22nd January, 2021
The Future Homes Standard – Part L1 2021
The long awaited response to the Part L consultation was finally published on 19th January. The FES Group will be running a Technical Advice Session in February to guide you through the changes and look at the implications for the industry.
The FES Group have reviewed the response from Government on the proposed changes to Part L following the consultation on the proposed Future Homes Standard.
Despite a notable delay due to the COVID-19 pandemic, the response has answered a number of questions and set-in motion the requirements of the interim update to Part L1 2021. It has also left some details yet to be confirmed. The FES Group will continue to provide updates over the coming weeks and months as the SAP10.2 software is developed and released.
The FES Group acknowledge the Government’s intention to implement the interim update in June 2022, with a proposed 12-month transitional agreement which will be applied on a plot-by-plot basis.
The FES Group also acknowledge the Government’s intention to accelerate the consultation on the Future Homes Standard 2025, Which is planned to be implemented in 2024 with a 12-month transitional agreement. It is anticipated that Part L 2021 and SAP10 may only be applicable for a few years.
In regards to the proposal to amend the Planning & Energy Act 2008 to restrict local authorities from setting higher energy efficiency standards than the regulations. This has not been implemented and will be reviewed following the October 2020 consultation on the Planning & Energy Act 2008. While The FES Group feels this is reasonable the concerns with regards to a misunderstanding by local authorities on what reductions are being proposed will continue until better guidance is provided to local authorities when preparing local planning policies.
Part L 2021 Standards for New Homes
The consultation put forward two options: option 1 being a 20% reduction in CO² emissions and option 2 being a 31% reduction in CO² emissions. It was acknowledged within the document that these options would increase build costs but would reduce running costs for the end user and that this would be the first step towards a desired 70-80% reduction by 2025.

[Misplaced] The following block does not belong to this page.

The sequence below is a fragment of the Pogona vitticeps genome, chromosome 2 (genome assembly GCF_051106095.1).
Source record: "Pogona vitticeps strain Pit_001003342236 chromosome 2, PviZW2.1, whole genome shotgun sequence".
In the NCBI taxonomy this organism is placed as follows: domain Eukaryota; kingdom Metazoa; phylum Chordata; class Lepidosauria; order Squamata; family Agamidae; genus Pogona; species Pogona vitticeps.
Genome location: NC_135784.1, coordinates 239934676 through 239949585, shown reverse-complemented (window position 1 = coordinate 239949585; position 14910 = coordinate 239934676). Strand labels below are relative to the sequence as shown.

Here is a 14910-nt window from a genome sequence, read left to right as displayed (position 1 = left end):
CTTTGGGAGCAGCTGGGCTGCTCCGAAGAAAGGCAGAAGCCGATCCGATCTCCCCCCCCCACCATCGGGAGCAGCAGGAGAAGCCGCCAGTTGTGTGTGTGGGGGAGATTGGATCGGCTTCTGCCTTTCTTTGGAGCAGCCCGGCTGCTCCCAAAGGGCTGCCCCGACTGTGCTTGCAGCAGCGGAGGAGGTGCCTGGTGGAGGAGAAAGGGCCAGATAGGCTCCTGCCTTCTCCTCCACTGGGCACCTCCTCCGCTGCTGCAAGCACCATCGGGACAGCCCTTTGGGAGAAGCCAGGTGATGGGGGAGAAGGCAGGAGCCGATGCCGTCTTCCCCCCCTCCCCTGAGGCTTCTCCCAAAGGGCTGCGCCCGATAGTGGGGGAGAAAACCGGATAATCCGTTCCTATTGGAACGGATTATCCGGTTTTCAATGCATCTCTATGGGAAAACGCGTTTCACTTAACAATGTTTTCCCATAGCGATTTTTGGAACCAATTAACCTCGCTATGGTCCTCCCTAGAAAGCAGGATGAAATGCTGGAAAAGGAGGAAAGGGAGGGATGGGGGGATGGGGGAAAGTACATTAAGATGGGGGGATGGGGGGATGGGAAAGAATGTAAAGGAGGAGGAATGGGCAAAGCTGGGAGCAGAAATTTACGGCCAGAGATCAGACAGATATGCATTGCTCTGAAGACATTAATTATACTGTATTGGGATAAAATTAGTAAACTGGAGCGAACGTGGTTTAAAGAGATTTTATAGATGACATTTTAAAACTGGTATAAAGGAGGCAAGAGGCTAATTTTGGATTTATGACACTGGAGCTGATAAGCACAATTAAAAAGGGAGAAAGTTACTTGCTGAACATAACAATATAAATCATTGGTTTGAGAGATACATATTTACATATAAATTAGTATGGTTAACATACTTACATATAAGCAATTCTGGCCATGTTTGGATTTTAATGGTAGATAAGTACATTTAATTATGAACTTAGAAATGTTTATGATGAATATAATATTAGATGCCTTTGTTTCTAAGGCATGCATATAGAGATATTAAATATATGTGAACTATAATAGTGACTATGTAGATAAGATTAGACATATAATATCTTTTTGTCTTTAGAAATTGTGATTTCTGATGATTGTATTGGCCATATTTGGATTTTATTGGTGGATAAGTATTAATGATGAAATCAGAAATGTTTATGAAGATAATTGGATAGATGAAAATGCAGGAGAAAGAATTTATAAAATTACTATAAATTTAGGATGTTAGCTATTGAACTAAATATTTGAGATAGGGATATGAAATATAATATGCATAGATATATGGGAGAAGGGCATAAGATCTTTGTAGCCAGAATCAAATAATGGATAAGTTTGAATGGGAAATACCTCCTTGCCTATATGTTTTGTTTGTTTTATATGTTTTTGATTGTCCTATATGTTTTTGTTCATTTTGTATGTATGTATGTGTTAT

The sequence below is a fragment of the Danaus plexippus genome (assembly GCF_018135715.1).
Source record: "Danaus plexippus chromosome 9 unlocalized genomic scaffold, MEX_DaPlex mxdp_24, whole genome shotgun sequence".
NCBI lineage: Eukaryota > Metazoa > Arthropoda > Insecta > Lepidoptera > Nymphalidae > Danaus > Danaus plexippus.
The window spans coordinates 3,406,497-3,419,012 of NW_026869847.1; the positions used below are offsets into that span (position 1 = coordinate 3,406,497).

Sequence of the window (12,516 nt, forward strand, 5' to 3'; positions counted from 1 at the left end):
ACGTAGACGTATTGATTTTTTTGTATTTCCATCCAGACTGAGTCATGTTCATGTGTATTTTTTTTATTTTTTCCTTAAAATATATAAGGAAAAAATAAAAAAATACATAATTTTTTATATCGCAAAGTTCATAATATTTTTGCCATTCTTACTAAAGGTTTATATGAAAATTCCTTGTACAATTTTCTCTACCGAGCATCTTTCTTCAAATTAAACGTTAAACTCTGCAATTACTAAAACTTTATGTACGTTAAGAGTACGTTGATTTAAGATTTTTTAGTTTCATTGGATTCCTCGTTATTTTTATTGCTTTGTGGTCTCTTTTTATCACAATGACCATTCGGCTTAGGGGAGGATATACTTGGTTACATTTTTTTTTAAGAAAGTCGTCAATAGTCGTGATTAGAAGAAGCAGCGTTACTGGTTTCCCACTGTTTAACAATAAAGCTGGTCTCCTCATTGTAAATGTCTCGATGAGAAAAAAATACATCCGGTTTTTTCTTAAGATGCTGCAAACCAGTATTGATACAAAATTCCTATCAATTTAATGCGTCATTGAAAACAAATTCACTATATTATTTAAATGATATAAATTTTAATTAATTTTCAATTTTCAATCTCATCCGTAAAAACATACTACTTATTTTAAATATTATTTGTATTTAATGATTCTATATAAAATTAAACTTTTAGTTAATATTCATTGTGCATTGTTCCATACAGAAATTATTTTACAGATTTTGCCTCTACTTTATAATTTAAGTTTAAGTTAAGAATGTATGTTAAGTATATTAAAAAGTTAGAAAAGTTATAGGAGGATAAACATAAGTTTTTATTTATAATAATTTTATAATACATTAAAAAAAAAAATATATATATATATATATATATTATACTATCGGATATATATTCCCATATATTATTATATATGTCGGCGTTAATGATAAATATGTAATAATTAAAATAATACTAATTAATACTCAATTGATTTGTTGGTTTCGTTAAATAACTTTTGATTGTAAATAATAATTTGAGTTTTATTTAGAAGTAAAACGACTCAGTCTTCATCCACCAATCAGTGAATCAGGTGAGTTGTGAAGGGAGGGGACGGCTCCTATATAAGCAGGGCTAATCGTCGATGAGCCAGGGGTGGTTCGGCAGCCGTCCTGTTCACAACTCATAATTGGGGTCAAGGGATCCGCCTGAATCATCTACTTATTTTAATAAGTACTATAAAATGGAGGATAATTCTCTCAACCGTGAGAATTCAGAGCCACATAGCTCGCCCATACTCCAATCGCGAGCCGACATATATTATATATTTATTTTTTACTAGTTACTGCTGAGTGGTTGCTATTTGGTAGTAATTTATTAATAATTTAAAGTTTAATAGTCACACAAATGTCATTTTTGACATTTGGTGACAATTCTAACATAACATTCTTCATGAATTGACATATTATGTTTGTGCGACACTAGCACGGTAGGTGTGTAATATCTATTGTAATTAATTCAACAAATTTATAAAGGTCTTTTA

The response to the consultation has confirmed the Future Homes Standard will achieve a minimum 75% reduction over current standard with Part L 2021 to implement the proposed option 2, a 31% reduction in emissions over the current regulations. With consideration to the delay caused by the pandemic and additional governments policies introduced within the last year The FES Group had anticipated this choice.
The proven scalable solution for zero carbon heat is a decarbonised electric grid, which as a result puts electric as the anticipated main heating fuel for new dwellings. This is based on the efficiencies provided by using air source heat pumps which are capable of generating 3 times the amount of heat compared to the energy used. The FES Group have undertaken a number of sample calculations and can confirm that the use of air source heat pumps performs well and, in most instances, would provide the only change to build specification needed to gain compliance over the example SAP10.1 software.
It was recognised that the industry has concerns with regards to the available supply chains, skilled personnel and increased pressure on infrastructure and it is stated that the construction industry will be required to implement these changes over the coming years in anticipation of the Future Homes Standard update in 2025.
The consultation had proposed the use of 4 performance metrics over the previous 3 metrics currently used in SAP2012. This included the removal of the Fabric Energy Efficiency metric and the introduction of two new metrics. The Dwelling Primary Energy Rate and the homeowner affordability rating.
It has been confirmed that the Dwelling Primary Energy Rate will be introduced, however the Dwelling Fabric Energy Efficiency standard will remain. The FES Group were slightly surprised by this as the householder affordability standard was intended to make this criteria obsolete, the Dwelling Fabric Energy Efficiency standard had only been in place for one edition of the regulations and solved a problem previously presented in SAP2009 where a fundamentally poor performing dwelling fabric would gain compliance with the use of renewables. While the removal of the Dwelling Fabric Energy Efficiency Standard would not present this issue as significantly as that of the SAP2009 edition it did present some opportunities in further detailed analysis to build dwellings with a fabric performance worse than SAP2013. This is clearly not in line with the intentions of the proposed changes and as a result the Dwelling Fabric Energy Efficiency Standard is to remain.